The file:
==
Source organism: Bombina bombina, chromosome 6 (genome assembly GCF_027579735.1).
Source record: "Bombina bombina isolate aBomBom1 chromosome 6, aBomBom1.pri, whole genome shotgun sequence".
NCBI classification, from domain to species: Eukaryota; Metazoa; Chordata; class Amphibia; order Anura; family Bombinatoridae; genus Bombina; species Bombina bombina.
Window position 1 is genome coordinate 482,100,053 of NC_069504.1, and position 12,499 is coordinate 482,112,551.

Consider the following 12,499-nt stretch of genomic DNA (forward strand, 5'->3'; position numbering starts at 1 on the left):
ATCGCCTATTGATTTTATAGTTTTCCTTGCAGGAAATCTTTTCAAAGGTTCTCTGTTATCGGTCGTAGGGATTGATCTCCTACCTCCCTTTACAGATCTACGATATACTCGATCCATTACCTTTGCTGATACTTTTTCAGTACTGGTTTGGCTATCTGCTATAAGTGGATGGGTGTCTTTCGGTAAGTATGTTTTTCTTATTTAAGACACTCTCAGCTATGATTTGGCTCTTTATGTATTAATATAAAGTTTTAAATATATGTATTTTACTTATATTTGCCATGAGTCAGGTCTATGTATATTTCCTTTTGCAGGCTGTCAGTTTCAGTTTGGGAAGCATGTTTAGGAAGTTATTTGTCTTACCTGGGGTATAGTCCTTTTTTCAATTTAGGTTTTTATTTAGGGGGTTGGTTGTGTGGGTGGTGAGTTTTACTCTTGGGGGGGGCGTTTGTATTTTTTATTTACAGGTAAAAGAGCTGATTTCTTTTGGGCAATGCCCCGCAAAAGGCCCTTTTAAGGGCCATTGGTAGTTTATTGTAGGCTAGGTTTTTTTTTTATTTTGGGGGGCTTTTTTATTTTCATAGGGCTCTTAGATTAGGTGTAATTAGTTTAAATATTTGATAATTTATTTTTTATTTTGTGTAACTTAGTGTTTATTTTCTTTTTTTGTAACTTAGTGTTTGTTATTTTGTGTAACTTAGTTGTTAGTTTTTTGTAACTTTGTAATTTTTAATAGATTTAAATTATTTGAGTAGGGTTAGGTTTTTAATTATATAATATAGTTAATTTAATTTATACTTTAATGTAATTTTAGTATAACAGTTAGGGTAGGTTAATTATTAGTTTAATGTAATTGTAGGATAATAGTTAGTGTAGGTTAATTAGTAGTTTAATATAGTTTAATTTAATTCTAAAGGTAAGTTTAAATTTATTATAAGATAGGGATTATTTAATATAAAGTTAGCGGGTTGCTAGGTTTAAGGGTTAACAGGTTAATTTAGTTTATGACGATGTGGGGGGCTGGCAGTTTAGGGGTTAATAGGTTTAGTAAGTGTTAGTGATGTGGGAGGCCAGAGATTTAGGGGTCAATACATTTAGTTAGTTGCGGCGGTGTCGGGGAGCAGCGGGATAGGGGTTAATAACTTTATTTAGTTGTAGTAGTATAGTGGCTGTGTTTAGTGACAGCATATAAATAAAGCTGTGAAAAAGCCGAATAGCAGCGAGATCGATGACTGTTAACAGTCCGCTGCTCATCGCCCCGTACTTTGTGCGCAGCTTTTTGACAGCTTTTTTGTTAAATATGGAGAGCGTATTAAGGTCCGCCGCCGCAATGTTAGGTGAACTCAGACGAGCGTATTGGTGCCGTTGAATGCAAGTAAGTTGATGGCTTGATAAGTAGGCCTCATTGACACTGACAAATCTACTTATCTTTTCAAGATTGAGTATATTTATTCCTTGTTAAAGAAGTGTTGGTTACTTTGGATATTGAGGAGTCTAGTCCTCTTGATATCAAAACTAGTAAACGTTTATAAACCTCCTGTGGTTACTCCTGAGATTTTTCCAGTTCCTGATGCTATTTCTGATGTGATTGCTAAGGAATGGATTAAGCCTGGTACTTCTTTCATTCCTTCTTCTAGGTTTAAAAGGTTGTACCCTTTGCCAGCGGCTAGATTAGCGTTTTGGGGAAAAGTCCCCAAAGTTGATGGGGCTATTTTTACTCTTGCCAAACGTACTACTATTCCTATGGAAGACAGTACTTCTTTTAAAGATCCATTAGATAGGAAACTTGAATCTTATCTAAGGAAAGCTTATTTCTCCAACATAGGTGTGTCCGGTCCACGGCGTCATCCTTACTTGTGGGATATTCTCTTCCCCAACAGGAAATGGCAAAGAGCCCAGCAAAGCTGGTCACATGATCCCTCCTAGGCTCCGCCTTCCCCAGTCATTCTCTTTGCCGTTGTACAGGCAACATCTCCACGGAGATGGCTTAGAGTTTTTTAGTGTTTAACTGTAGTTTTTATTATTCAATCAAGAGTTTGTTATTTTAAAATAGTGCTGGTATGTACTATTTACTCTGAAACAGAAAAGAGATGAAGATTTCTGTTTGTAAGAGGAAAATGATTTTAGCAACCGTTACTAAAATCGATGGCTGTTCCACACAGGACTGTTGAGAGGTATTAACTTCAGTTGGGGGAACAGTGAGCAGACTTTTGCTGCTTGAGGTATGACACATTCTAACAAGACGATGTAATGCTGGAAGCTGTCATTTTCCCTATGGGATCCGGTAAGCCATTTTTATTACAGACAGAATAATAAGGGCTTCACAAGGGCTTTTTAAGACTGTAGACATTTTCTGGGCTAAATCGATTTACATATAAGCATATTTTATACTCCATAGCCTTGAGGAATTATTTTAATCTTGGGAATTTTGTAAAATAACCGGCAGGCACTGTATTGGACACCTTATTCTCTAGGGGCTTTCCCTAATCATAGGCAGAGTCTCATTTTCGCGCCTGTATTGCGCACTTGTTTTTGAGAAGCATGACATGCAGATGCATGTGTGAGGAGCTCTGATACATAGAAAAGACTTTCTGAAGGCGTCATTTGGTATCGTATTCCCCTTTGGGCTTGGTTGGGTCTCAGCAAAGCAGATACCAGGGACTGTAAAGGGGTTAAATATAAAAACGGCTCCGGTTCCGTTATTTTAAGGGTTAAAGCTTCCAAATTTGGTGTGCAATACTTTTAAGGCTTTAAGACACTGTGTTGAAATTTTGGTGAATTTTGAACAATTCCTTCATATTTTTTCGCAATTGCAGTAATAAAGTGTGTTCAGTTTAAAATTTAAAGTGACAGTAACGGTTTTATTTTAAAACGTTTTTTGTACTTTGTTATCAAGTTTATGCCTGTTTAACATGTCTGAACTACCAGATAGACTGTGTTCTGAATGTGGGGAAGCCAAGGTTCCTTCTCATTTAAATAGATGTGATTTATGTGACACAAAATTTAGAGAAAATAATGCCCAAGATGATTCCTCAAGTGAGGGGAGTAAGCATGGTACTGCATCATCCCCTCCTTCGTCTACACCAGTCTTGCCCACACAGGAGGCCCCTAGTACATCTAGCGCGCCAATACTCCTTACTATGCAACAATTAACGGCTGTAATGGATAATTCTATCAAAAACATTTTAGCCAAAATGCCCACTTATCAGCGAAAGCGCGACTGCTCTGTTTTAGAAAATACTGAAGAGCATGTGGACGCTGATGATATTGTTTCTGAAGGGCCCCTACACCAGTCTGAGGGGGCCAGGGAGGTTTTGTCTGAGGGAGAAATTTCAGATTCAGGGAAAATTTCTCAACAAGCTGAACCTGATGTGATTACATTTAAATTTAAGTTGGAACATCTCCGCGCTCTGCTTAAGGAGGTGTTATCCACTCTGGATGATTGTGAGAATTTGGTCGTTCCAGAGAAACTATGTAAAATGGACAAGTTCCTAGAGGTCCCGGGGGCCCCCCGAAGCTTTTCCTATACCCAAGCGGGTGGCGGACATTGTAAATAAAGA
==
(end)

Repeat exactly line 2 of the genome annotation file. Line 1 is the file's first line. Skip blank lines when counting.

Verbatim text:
Source record: "Bombina bombina isolate aBomBom1 chromosome 6, aBomBom1.pri, whole genome shotgun sequence".